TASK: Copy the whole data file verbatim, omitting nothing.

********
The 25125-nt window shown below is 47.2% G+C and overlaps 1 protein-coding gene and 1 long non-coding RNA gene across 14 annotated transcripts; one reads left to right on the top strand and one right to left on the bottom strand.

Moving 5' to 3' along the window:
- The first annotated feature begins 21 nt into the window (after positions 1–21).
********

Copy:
The 25125-nt window shown below is 47.2% G+C and overlaps 1 protein-coding gene and 1 long non-coding RNA gene across 14 annotated transcripts; one reads left to right on the top strand and one right to left on the bottom strand.

Moving 5' to 3' along the window:
- The first annotated feature begins 21 nt into the window (after positions 1–21).